Future vaccines might involve a deep breath rather than an injection, if technology detailed in research published Thursday pans out. The proof-of-concept study in mice and primates suggests that vaccines can be safely absorbed through the lungs into the bloodstream in order to do their job of training the immune system. The authors hope that their work could also someday be used to develop new inhalable therapies for asthma and other respiratory conditions.
The technology was developed by researchers at Rutgers University in New Jersey. It’s supposed to work by using phages: viruses that infect bacteria. Since phages only hunt their fellow microbes, they’re not inherently harmful to people. In fact, phages have been used for decades as an alternative to antibiotics for their bacteria-killing ability, and the recent antibiotic resistance crisis has led to renewed interest in phage therapy.
Researchers are also exploring whether phages can be turned into new types of vaccines. Phages can be modified to display specific protein molecules on their surface, while the instructions for making these proteins can be nestled inside their genes, allowing them to be highly customizable. These phages can then enter human cells and deliver their payload, such as an antigen that will train the immune system to recognize a threat like the coronavirus. But because phages don’t care about people, so to speak, they shouldn’t replicate inside cells like a real infection or cause other toxic effects. On top of that, phages are easy and cheap to mass-produce, can survive in harsh environments, and they don’t need extreme cold temperatures to be kept viable—a problem that continues to plague some vaccines, including the mRNA covid-19 vaccine recently developed by Pfizer and BioNTech.
This new research builds on the existing work being done with phage vaccines but adds a wrinkle. According to study author Wadih Arap, a cancer researcher at Rutgers, they’ve found a way to create a phage-based vaccine that’s aerosolized and safe to inhale. This was done by finding a specific molecule, or ligand, that interacts with an important receptor found on lung cells and attaching it to the phages. This key should allow the phages to glide past the lungs and reach the bloodstream, where the phages would carry out their task of immunizing the body to whatever germ scientists want to target.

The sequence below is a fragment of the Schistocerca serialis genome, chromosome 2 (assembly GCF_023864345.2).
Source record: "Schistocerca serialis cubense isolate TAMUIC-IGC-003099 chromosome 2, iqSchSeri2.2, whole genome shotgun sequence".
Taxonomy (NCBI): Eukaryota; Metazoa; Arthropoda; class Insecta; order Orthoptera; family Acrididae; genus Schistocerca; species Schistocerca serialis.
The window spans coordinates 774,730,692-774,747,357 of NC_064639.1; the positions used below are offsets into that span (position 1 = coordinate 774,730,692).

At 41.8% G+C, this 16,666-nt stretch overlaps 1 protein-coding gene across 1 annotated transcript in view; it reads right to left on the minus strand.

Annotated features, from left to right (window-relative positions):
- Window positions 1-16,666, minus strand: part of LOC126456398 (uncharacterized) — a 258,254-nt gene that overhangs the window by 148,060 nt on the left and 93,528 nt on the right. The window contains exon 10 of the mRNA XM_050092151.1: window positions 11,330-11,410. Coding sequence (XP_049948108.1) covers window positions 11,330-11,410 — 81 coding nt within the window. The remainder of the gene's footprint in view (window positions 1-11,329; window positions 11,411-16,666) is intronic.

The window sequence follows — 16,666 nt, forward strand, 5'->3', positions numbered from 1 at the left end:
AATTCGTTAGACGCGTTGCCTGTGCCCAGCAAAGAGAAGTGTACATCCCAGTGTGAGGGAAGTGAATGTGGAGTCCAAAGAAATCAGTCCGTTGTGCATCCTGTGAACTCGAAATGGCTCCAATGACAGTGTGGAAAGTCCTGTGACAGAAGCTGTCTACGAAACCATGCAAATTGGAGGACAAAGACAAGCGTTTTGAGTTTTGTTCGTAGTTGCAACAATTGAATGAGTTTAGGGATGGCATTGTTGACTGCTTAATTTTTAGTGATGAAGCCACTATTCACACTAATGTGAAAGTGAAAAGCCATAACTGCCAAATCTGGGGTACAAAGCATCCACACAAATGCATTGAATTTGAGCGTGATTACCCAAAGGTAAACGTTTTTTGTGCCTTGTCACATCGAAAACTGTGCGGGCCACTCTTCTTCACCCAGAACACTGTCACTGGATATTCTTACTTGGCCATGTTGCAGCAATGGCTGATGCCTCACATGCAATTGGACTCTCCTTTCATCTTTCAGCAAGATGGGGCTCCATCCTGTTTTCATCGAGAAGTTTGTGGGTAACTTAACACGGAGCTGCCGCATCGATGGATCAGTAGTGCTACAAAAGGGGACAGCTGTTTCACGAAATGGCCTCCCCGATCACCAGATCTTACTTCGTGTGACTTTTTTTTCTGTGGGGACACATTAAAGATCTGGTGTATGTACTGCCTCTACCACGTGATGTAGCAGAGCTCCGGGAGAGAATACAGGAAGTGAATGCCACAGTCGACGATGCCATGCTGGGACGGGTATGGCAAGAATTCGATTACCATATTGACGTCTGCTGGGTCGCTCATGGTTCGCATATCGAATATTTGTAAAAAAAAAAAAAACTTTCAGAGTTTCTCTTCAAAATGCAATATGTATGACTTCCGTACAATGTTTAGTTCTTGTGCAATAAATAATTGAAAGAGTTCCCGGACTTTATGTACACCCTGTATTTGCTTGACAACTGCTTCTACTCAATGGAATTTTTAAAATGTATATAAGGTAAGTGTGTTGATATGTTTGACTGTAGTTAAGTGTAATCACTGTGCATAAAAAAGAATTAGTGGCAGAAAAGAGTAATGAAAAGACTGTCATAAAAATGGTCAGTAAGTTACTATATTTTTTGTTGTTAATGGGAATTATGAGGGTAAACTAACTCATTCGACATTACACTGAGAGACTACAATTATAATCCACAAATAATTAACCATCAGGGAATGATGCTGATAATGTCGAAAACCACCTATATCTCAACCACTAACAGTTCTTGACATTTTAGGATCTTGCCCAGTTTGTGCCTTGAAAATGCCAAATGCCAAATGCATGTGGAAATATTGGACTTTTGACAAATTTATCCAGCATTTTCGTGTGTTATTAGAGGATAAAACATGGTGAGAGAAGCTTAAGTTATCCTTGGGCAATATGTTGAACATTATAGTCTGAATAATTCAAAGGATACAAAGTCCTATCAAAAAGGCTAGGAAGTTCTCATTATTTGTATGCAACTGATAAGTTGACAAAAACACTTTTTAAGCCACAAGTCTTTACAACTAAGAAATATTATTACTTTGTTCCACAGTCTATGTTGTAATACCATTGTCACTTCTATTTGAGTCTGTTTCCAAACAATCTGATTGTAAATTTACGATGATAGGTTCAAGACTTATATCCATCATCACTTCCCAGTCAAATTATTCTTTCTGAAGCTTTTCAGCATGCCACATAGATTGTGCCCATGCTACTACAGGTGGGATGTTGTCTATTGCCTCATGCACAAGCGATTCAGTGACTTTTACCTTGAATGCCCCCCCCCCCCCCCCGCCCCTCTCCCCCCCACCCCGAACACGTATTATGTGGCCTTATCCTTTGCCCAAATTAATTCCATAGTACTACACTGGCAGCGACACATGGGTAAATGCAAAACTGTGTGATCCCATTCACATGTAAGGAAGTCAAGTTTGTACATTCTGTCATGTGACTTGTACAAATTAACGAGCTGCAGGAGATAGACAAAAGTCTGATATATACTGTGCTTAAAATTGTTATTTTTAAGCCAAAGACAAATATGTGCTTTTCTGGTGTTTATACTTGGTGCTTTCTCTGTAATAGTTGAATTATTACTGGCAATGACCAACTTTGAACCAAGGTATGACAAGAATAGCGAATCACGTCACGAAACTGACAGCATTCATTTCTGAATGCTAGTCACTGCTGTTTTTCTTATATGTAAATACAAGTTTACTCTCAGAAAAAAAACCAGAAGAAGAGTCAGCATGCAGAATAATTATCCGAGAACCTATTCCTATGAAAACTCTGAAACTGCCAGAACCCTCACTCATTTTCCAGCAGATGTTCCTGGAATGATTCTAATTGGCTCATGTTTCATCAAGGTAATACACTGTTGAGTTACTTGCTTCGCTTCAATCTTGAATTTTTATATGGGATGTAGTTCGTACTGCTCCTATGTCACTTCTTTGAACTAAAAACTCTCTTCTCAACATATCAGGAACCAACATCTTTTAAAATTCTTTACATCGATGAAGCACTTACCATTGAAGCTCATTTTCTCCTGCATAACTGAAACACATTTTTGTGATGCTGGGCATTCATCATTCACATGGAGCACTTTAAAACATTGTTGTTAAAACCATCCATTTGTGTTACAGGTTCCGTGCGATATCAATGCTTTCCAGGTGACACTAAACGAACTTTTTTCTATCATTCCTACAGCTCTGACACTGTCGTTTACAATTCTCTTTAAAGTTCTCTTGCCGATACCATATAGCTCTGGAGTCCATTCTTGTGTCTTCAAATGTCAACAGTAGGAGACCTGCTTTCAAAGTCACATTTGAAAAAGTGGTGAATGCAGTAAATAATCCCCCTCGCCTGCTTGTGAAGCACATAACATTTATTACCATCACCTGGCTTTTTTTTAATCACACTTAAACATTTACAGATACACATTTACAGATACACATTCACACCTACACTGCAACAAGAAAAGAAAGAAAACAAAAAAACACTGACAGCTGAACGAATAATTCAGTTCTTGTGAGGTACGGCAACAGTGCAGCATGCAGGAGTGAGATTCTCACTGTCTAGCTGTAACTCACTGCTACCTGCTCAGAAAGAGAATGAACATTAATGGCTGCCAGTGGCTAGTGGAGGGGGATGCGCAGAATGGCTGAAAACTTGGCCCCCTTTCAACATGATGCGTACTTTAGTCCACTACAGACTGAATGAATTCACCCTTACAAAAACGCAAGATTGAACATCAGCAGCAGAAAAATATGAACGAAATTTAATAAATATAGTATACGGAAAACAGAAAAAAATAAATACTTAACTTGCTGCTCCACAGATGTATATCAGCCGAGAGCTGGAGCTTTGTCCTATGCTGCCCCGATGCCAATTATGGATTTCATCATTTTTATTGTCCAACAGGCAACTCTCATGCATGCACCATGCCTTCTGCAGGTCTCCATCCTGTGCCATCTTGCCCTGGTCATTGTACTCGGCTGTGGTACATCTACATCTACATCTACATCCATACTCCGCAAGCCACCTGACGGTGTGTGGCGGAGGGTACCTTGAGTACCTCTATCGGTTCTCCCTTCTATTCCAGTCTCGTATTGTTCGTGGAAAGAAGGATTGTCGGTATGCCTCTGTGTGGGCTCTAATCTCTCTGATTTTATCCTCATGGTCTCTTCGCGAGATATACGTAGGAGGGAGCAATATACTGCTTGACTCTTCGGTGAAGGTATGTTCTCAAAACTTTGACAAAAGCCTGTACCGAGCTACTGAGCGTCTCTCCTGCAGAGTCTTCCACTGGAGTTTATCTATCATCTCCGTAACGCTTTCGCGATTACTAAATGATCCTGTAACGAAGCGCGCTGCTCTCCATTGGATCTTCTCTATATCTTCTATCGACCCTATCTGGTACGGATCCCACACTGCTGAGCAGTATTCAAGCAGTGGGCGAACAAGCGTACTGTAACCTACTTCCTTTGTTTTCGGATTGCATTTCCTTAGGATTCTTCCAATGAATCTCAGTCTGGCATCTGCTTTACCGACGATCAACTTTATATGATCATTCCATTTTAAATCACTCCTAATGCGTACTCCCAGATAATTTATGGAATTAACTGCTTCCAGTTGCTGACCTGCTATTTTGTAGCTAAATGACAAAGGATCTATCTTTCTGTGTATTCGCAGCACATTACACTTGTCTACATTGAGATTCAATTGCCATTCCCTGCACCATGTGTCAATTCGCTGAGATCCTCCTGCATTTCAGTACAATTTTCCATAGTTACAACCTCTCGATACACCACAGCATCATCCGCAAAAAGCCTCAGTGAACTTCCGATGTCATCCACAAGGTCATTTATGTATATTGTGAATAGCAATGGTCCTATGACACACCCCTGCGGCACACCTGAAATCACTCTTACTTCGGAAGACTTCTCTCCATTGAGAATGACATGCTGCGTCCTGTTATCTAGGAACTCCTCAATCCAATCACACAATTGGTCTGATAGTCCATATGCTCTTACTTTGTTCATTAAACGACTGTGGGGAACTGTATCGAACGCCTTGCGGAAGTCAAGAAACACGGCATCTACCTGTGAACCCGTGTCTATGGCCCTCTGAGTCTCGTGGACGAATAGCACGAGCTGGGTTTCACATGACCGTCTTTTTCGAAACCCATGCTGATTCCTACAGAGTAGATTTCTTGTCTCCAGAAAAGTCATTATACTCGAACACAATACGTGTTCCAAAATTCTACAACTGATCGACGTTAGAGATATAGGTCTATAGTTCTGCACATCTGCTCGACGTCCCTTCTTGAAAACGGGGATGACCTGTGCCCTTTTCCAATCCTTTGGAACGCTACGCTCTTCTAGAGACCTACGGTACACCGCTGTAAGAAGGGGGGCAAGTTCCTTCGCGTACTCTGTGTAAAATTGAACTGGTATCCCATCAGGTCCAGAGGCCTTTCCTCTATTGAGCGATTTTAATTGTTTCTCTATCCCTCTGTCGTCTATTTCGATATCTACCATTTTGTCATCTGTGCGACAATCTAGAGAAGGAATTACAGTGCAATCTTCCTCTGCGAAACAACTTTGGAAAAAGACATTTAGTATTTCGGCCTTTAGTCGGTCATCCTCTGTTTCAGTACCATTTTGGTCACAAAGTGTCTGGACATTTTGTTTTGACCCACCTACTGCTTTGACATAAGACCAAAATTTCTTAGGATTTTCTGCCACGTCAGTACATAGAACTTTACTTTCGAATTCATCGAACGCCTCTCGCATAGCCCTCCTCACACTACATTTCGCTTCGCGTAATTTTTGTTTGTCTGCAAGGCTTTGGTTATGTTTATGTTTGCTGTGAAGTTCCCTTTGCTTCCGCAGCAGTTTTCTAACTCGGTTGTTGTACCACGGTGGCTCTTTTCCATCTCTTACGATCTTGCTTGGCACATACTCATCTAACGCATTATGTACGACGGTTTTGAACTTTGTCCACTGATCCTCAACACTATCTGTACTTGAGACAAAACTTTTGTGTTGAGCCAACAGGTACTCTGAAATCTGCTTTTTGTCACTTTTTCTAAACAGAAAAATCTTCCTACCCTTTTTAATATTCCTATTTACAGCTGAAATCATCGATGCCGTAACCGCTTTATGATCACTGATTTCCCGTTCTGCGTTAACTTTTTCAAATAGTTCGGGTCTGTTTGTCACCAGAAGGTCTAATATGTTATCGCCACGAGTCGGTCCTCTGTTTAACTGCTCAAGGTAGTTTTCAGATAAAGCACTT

In experiments with mice and non-human primates, Arap and his team’s vaccine was able to cross the lung-bloodstream barrier intact, while not appearing to cause any changes to the lungs’ normal function. Once there, the vaccine then provoked a robust immune response from the body to the phages and the proteins they carried, which is exactly what they wanted to see. The findings were published Thursday in the journal Med.
Scientists have worked on trying to create inhalable vaccines for years now. Not only would they be more convenient and less painful than getting a shot or even spraying something up your nose, they might also be faster-acting with fewer side effects. But according to Arap, one limitation to their development is that there’s still a lot unknown about how our lungs really work, including exactly how substances are absorbed through the lungs into the rest of the body. One grander part of their work is the hope that they’ve come closer to unraveling this mystery, which should allow their technology to extend beyond breathable vaccines. Ultimately, it’s possible that this could be used to deliver medicines for asthma, cystic fibrosis, and other respiratory illnesses.
“Targeted pulmonary vaccination is only one of the many potential applications of ligand-directed pulmonary delivery,” Arap said in an email to Gizmodo. “Aerosol formulations could also involve drug or imaging agent delivery to the lungs.”
This research is still preliminary, of course. But the team is already working on larger animal trials, as well as adapting their technique to be used against the SARS-CoV-2 coronavirus. Even if this vaccine technology doesn’t see any action during the current pandemic, it may yet play an important role in the future. After all, it wasn’t so long ago that mRNA vaccines—now the first approved covid-19 vaccines in the world—were just the stuff of basic research.